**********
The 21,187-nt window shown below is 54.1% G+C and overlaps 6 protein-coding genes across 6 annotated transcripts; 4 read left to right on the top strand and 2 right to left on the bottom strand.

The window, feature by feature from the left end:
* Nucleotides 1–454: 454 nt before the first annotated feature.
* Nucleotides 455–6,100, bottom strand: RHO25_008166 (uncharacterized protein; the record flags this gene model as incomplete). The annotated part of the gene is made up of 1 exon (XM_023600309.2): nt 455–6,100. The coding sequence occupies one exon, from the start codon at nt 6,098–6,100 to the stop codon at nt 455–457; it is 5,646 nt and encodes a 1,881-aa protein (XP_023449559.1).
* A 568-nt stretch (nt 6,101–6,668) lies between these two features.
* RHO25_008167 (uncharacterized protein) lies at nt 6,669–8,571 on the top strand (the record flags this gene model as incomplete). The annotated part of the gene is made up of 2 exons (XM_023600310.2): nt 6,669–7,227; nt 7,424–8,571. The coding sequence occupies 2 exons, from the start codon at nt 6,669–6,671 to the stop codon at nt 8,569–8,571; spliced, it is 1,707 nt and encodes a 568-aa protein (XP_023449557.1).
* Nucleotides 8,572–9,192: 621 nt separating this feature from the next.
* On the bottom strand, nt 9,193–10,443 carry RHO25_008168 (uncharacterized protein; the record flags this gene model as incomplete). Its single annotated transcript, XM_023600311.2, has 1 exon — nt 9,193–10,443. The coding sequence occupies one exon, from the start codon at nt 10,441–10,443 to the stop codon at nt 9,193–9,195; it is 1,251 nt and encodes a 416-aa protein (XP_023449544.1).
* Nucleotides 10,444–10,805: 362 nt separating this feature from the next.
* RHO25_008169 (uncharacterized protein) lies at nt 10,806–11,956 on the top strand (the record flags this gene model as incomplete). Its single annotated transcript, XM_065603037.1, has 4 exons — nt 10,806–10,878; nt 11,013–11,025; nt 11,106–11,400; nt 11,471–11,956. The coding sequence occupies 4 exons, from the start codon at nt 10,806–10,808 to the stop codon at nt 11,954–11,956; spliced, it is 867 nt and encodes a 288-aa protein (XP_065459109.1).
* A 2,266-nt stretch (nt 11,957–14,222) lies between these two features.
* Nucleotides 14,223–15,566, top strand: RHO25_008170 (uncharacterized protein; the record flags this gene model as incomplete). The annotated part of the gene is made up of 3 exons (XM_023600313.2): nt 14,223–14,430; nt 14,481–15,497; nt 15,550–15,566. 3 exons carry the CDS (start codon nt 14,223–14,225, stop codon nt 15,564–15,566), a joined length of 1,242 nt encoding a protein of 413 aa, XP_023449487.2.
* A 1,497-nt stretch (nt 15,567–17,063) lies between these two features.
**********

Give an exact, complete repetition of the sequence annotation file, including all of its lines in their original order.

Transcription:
The 21,187-nt window shown below is 54.1% G+C and overlaps 6 protein-coding genes across 6 annotated transcripts; 4 read left to right on the top strand and 2 right to left on the bottom strand.

The window, feature by feature from the left end:
* Nucleotides 1–454: 454 nt before the first annotated feature.
* Nucleotides 455–6,100, bottom strand: RHO25_008166 (uncharacterized protein; the record flags this gene model as incomplete). The annotated part of the gene is made up of 1 exon (XM_023600309.2): nt 455–6,100. The coding sequence occupies one exon, from the start codon at nt 6,098–6,100 to the stop codon at nt 455–457; it is 5,646 nt and encodes a 1,881-aa protein (XP_023449559.1).
* A 568-nt stretch (nt 6,101–6,668) lies between these two features.
* RHO25_008167 (uncharacterized protein) lies at nt 6,669–8,571 on the top strand (the record flags this gene model as incomplete). The annotated part of the gene is made up of 2 exons (XM_023600310.2): nt 6,669–7,227; nt 7,424–8,571. The coding sequence occupies 2 exons, from the start codon at nt 6,669–6,671 to the stop codon at nt 8,569–8,571; spliced, it is 1,707 nt and encodes a 568-aa protein (XP_023449557.1).
* Nucleotides 8,572–9,192: 621 nt separating this feature from the next.
* On the bottom strand, nt 9,193–10,443 carry RHO25_008168 (uncharacterized protein; the record flags this gene model as incomplete). Its single annotated transcript, XM_023600311.2, has 1 exon — nt 9,193–10,443. The coding sequence occupies one exon, from the start codon at nt 10,441–10,443 to the stop codon at nt 9,193–9,195; it is 1,251 nt and encodes a 416-aa protein (XP_023449544.1).
* Nucleotides 10,444–10,805: 362 nt separating this feature from the next.
* RHO25_008169 (uncharacterized protein) lies at nt 10,806–11,956 on the top strand (the record flags this gene model as incomplete). Its single annotated transcript, XM_065603037.1, has 4 exons — nt 10,806–10,878; nt 11,013–11,025; nt 11,106–11,400; nt 11,471–11,956. The coding sequence occupies 4 exons, from the start codon at nt 10,806–10,808 to the stop codon at nt 11,954–11,956; spliced, it is 867 nt and encodes a 288-aa protein (XP_065459109.1).
* A 2,266-nt stretch (nt 11,957–14,222) lies between these two features.
* Nucleotides 14,223–15,566, top strand: RHO25_008170 (uncharacterized protein; the record flags this gene model as incomplete). The annotated part of the gene is made up of 3 exons (XM_023600313.2): nt 14,223–14,430; nt 14,481–15,497; nt 15,550–15,566. 3 exons carry the CDS (start codon nt 14,223–14,225, stop codon nt 15,564–15,566), a joined length of 1,242 nt encoding a protein of 413 aa, XP_023449487.2.
* A 1,497-nt stretch (nt 15,567–17,063) lies between these two features.